When we met in Luster county, Sogn, some months ago, the idea was not to have just another seminar on Wittgenstein. Rather, we wanted to confront his philosophy with a specific theme; the situation within contemporary theories of language. Those theories – be it in philosophy, linguistics, computer sciences or textual studies – occupy an important and problematic place in modern thought. The question is perhaps not so much to accept them or reject them, but more how we should discuss them and how we should understand them. For such a purpose Wittgenstein's philosophy might be particularly apt in order to stimulate our thinking. On the other hand, we can in this way measure his philosophy with respect to its power or its absence of power in dealing with questions that contemporary theories of language cannot but make us ask.

We tried to do this in 1992. Our discussions, the good atmosphere, and most of all the place that made up the indispensable framework of our words and sayings, cannot – of course – be reproduced in written form. Nevertheless, what follows are the papers presented at the seminar and some of the comments that were given after each paper. The papers have kept their original colloquial form and they have not been significantly revised by their authors.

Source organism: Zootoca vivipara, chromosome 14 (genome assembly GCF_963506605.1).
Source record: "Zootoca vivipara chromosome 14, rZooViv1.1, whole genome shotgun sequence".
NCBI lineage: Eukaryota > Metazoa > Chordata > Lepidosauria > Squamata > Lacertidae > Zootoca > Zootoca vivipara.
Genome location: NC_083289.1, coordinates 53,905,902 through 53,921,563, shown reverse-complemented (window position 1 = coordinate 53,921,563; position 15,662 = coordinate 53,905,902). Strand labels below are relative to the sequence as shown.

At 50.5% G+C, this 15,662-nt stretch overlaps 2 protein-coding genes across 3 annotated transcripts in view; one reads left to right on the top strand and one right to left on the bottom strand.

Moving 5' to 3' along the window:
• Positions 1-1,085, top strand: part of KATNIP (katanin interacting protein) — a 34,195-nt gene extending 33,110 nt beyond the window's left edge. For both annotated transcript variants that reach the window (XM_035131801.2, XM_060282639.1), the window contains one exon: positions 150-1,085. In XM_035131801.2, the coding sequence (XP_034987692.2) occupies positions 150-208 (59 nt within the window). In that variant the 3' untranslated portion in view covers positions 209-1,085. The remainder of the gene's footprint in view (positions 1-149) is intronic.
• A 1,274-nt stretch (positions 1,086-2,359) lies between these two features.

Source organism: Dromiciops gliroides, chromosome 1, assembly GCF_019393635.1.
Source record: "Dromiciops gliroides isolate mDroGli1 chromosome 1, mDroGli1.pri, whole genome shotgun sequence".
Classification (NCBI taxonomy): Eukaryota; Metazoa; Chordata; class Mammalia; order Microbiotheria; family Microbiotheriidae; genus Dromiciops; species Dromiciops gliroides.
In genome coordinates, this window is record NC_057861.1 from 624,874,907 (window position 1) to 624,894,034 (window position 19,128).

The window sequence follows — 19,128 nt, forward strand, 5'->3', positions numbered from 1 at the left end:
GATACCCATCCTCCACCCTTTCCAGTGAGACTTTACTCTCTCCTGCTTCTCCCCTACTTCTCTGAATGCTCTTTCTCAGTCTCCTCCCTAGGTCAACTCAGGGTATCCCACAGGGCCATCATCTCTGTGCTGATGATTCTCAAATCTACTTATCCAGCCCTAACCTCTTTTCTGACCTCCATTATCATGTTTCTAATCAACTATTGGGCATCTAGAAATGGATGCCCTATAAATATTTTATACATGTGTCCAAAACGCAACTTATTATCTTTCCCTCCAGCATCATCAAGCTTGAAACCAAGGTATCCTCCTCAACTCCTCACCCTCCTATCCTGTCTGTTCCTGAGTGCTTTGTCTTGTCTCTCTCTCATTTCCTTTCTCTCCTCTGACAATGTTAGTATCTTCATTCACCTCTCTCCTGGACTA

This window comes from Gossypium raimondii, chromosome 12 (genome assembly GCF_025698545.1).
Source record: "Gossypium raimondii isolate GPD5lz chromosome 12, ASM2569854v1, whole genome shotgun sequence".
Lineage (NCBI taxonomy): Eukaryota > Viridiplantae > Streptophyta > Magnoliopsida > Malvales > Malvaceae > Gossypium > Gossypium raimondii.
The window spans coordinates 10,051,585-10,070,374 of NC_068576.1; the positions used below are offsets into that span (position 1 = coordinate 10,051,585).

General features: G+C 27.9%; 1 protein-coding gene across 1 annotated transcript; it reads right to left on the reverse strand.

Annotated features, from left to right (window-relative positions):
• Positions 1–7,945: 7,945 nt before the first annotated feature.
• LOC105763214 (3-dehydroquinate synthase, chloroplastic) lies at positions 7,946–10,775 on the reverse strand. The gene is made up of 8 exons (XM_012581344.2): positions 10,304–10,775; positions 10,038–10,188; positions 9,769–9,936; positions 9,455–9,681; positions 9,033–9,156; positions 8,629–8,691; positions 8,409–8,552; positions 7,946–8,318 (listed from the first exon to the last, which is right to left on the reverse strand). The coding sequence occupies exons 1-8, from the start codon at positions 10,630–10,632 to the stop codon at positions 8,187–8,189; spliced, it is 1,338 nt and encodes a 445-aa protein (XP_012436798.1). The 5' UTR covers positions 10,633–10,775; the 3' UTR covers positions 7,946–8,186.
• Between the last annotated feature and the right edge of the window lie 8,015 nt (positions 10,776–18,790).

Some words must be added about the background of the seminar: In 1914 Wittgenstein had a cottage built in Skjolden, a small village in the county of Luster in western Norway. Not only was this the place where he wrote much of what was later to become his two most famous works of philosophy, the Tractatus Logico-Philosophicus and the Philosophical Investigations, it was also a place he loved, both for the beauty of its landscape and for the many close friends he made there. In recognition of what Wittgenstein has meant to Skjolden and of what he still means to Norwegian philosophy, the Wittgenstein Seminars in Skjolden were founded in 1990.

French philosophy is not well known in Norway and Norwegian philosophy is not well known in France. The bridge spontaneously gave itself: Many Norwegian philosophers are interested in Wittgenstein. And in France there is a growing interest in Wittgenstein. So Collège International de Philosophie, the Wittgenstein Seminars in Skjolden, and The Wittgenstein Archives at the University of Bergen decided to organize the 1992 seminar in Skjolden as a French-Norwegian Wittgenstein seminar.

We wish to express our gratitude to the County of Luster, both for their economical support and for their hospitality, giving us some unforgettable impressions of the Norwegian landscape of Wittgenstein.

We thank Professor Heinz von Foerster for sharing with us his recollections of Wittgenstein during an evening address sponsored by Norsk Hydro, whome we also thank for their contribution to and interest in the seminar.

Last, but not least, we wish to thank the Norwegian Research Council (NAVF) and Collège International de Philosophie (CIPh), for their economical support.

Paul Henry
Collège International de Philosophie

Arild Utaker
University of Bergen

Paul Henry CNRS and Collège International de Philosophie and Arild Utaker University of Bergen. Date: XML TEI markup by WAB (Alois Pichler) 2011-13. Last change 18.12.2013.
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